Branding Agency; Design, Communications, Web

Cheap work v good work
Should you ever work for free?

At InnerVisions ID, we are lucky to work with people who value what we do for them.

A good friend kindly sent me a link to an opportunity he thought we’d be perfect for.

Some guy had put a call out to graphic designers and web developers to work on ‘an exciting and innovative online platform’. The besuited one had done OK on a well-known reality TV show about business: this could be a great opportunity!

I sent him a DM, mentioning our mutual contacts in an effort to stand out from the 70+ other respondents on the thread.

He got back flatteringly, excitingly quickly. He’d checked out our work and liked what he saw.

But it was only then that he revealed the project was unpaid, that the rewards would come ‘once they got investment’.

Why had he not mentioned this fact in his post? What a waste of everyone’s time – not least his in replying to 70+ people! Feeling disappointed by his lack of transparency, I wrote back:

Free work letter
Heartless? Not really: I have volunteered my time and skills for many charities or causes close to my heart since I was 10 and collected tin foil for the Blue Peter Guide Dog Appeal, but always at my discretion and when I can afford to.

My family and their needs come first  – and as a mum, I do quite a lot of unpaid work already…!

I doubted a tradesman would get asked to work for free.

Was this just the scourge of the creative industry?

I put it out there on social media: apparently not:

Business coach: “I’m often asked if I could ‘just look over x’ or ‘What should I do about y’? I now respond that I’d be really happy to help…here’s how much it will cost. Generally, I don’t hear back.”

Business coach #2: “Whenever I’ve offered to coach a person for free, there’s just never the same level of commitment and the boundaries get walked over. I always ask for cash, even if I’m just putting it in a charities box…”

Creative: “(I do) nothing for free as it’s not valued. I quite often donate to a special charity event or fundraiser, but it’s at my discretion and choice. Creatives who work for nothing and hope it pays forward are a) undermining the rest of us b) never going to be sustainable. Good stance you took.”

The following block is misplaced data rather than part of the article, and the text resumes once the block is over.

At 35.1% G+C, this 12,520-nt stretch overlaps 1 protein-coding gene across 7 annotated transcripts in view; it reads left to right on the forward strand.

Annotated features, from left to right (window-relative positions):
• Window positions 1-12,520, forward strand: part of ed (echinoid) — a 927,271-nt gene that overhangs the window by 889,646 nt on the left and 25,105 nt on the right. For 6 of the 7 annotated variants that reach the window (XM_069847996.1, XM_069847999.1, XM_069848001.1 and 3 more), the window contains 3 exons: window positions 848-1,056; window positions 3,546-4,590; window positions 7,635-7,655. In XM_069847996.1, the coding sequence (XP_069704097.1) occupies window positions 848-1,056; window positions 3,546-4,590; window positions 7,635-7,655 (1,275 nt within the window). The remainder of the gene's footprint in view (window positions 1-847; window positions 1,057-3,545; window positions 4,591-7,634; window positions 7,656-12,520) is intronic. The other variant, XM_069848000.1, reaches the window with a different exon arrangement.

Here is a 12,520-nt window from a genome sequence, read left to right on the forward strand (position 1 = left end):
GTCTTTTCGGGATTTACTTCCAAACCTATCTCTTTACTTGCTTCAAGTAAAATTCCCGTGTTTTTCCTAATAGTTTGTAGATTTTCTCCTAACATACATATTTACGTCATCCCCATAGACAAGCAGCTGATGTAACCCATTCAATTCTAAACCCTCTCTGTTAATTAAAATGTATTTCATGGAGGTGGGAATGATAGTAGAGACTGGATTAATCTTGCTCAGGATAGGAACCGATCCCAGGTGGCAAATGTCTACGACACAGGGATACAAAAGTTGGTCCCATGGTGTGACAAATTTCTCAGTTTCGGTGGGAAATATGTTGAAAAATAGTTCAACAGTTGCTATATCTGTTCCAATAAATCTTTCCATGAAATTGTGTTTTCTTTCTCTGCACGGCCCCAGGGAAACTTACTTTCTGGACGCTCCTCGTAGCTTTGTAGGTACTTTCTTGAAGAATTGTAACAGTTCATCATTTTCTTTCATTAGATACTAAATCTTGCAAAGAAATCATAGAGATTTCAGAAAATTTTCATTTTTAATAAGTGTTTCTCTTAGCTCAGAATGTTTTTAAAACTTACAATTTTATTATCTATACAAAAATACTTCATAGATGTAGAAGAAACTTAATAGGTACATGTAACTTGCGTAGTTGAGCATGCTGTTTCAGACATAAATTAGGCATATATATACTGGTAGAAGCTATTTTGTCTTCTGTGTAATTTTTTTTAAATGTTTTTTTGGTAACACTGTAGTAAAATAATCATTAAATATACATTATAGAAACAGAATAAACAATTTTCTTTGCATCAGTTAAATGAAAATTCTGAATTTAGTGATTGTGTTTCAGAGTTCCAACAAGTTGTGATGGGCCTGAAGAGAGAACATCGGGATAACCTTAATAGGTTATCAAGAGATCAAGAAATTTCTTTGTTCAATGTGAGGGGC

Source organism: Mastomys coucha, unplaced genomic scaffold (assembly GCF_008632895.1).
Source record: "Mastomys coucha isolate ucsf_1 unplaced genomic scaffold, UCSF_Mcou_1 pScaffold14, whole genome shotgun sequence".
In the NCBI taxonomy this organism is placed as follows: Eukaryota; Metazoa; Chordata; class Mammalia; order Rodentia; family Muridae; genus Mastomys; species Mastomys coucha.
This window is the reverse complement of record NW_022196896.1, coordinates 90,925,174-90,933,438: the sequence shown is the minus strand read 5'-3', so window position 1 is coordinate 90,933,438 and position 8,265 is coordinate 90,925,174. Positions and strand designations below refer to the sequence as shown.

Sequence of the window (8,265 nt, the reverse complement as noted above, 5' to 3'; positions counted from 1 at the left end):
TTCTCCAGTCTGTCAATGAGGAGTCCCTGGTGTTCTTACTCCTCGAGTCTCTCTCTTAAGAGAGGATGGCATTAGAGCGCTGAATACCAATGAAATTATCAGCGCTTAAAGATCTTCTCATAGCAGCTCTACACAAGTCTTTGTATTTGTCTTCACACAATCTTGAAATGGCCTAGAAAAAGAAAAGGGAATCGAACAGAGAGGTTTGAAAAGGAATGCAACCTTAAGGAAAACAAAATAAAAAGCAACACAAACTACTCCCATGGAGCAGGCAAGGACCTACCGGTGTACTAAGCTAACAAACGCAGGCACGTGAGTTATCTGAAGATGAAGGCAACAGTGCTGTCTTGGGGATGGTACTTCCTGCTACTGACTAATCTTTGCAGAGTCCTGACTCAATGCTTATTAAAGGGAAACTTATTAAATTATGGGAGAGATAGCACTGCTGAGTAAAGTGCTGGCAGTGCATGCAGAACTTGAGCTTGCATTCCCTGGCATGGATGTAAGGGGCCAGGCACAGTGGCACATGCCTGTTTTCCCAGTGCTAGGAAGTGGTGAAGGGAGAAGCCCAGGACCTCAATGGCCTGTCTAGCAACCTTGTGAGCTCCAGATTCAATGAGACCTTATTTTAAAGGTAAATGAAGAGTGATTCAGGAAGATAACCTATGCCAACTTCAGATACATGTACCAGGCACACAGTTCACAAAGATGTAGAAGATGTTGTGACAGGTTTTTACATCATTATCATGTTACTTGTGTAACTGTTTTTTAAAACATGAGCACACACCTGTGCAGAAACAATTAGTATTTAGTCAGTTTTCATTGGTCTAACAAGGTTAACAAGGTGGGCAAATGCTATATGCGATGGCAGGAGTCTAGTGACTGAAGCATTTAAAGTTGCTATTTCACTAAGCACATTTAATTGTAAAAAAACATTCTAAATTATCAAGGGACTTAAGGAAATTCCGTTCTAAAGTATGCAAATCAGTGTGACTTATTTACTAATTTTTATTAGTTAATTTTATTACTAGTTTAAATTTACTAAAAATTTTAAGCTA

Business consultant: “Free work is never valued”.

I actually think it’s nigh-on exploitative to ask people to give their time, energy, creativity and care to a business for only a vague mention of a possible future or intangible reward.

In fact, anyone asking for free pitches…free (or cheap) work…offering “great exposure…experience…a portfolio piece…expenses only”…should stop – and watch this hilarious video.

We can’t live for free, so how can you expect anyone to work for free?

So here are my top three tips on ‘free work’ opportunities and how to handle them:

1) As a freelancer or entrepreneur (for me, especially as a woman, and even more so since becoming a mum!), we frequently doubt ourselves. We worry about where the next job will come from; seek validation via external praise and recognition; feel ‘grateful’ for any ‘opportunity’ and prefer to appear busy than not. STOP! If you don’t value what you do though, how can you ever expect others to?

2) One lone friend suggested I might have been quick to dismiss this opportunity, but I had to choose what was right for my situation at the time. After Christmas, I needed January to focus on my business strategy and partnerships for 2017 and on winning new paid business (which I did!). If you keep working for free on a promise, you’re not going to be available for paid work opportunities or to help those truly deserving causes.

3) If you/your client can’t pay cash, get creative! What can you trade that might be of value? (Clue: ‘exposure’, ‘experience’ or ‘tweets’ don’t count). Two years ago, I was a stay-at-home-mum with no income and wanted to surprise my husband with our wedding renewals. I saw that my caterer desperately needed branding and a new website, so I wrote her a formal proposal exchanging services, literally working for food! Marie-Clare became one of my first clients…and the rest, as they say, is history…

InnerVisions ID is a branding agency based in West London. Deserving causes (and underserving ones too) can get in touch here

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